2. Both teams are primed for battle and ready to play.

  3. We sanded and primed the woodwork before painting.

Recent Examples of prime from the Web

These example sentences are selected automatically from various online news sources to reflect current usage of the word 'prime.' Views expressed in the examples do not represent the opinion of Merriam-Webster or its editors. Send us feedback.

Origin and Etymology of prime

probably from 1prime


Financial Definition of PRIME

prime

What It Is

In the finance world, prime is short for prime rate, which is the interest rate commercial banks charge their most creditworthy customers, which are usually corporations.

How It Works

Anyone who has borrowed money knows that different banks charge different interest rates. So when people refer to the prime rate, they are usually referring to the average prime rate among banks. The Wall Street Journal is the most common source for this statistic. It calculates the average prime rate by surveying the 30 largest banks in the U.S. Below is a sample graph of the historical average prime rate published by the Federal Reserve, which surveys 25 banks across the nation.

In general, the rate is the same among nearly all the surveyed banks, and they tend to change their rates at the same time. When 75% of these banks (23 banks) change their rates, The Wall Street Journal changes its average.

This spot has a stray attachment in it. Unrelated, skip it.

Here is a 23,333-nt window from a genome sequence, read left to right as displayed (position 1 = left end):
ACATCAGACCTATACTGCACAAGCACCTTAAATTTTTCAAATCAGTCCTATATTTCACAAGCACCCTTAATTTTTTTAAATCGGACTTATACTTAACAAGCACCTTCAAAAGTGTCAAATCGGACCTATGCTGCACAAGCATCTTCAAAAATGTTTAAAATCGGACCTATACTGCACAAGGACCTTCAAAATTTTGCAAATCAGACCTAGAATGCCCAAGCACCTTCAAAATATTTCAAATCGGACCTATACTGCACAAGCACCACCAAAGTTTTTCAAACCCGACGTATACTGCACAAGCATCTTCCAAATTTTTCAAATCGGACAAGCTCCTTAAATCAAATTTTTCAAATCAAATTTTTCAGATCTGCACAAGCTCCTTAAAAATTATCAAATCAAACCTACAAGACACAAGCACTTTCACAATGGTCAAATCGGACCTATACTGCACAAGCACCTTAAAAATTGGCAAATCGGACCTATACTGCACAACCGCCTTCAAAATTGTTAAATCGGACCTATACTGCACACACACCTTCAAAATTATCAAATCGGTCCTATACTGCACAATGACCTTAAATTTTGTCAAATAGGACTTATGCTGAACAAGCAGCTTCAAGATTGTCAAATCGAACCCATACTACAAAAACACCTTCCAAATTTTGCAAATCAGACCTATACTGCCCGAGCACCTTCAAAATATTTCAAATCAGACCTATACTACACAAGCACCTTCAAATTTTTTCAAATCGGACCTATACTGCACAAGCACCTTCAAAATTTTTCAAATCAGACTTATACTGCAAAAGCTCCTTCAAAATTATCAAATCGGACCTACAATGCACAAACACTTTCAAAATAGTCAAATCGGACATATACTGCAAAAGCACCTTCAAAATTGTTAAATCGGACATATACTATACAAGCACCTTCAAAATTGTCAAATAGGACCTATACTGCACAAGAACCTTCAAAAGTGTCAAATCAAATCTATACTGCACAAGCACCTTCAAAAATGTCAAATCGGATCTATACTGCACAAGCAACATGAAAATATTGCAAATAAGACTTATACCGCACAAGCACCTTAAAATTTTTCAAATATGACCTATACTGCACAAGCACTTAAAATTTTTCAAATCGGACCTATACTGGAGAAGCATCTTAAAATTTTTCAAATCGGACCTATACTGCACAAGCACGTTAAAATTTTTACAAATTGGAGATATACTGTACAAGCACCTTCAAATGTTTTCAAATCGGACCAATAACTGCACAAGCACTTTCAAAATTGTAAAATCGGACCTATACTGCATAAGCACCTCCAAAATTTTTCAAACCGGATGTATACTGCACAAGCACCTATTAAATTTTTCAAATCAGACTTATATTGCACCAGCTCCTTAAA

Why It Matters

Prime is one of the most widely used market indicators, albeit a lagging one, and it is a major benchmark for mortgage and credit card rates. It is often the basis for adjustable-rate loans. For example, if a bank is offering a home equity loan at “prime plus 5” and its prime rate is 6%, then the bank is essentially offering borrowers an 11% loan (6% + 5%) whose interest rate will fluctuate with the prime rate. It is important to remember that not everyone qualifies for prime -- this rate is only for customers least likely to default.



PRIME Defined for English Language Learners

prime

noun

Definition of prime for English Language Learners

  • : the period in life when a person is best in health, strength, etc. : the most active or successful time of a person's life


prime

adjective

Definition of prime for English Language Learners

  • : most important

  • : of the highest quality or value

  • —used to say that someone or something is a very good example of a particular kind of person or thing


prime

verb

Definition of prime for English Language Learners

  • : to make (someone) ready to do something

  • : to make (something) ready for use

  • : to cover (a surface) with special paint in order to prepare it for the final layer of paint


PRIME Defined for Kids

1

prime

noun \ ˈprīm \

Definition of prime for Students

:the period in life when a person is best in health, looks, or strength

2

prime

adjective

Definition of prime for Students

:first in importance, rank, or quality
  • Spring is a prime season to work outdoors.

3

prime

verb

Definition of prime for Students

primed; priming
1 :to put a first color or coating on
  • Prime the wall before painting.
2 :to put into working order by filling
  • prime a pump
3 :to make (someone or something) ready
  • The coach is priming him to be quarterback.

Law Dictionary

1

prime

noun

legal Definition of prime


2

prime

transitive verb

legal Definition of prime

primed; priming
:to have priority over
  • a perfected security interest primes an unperfected one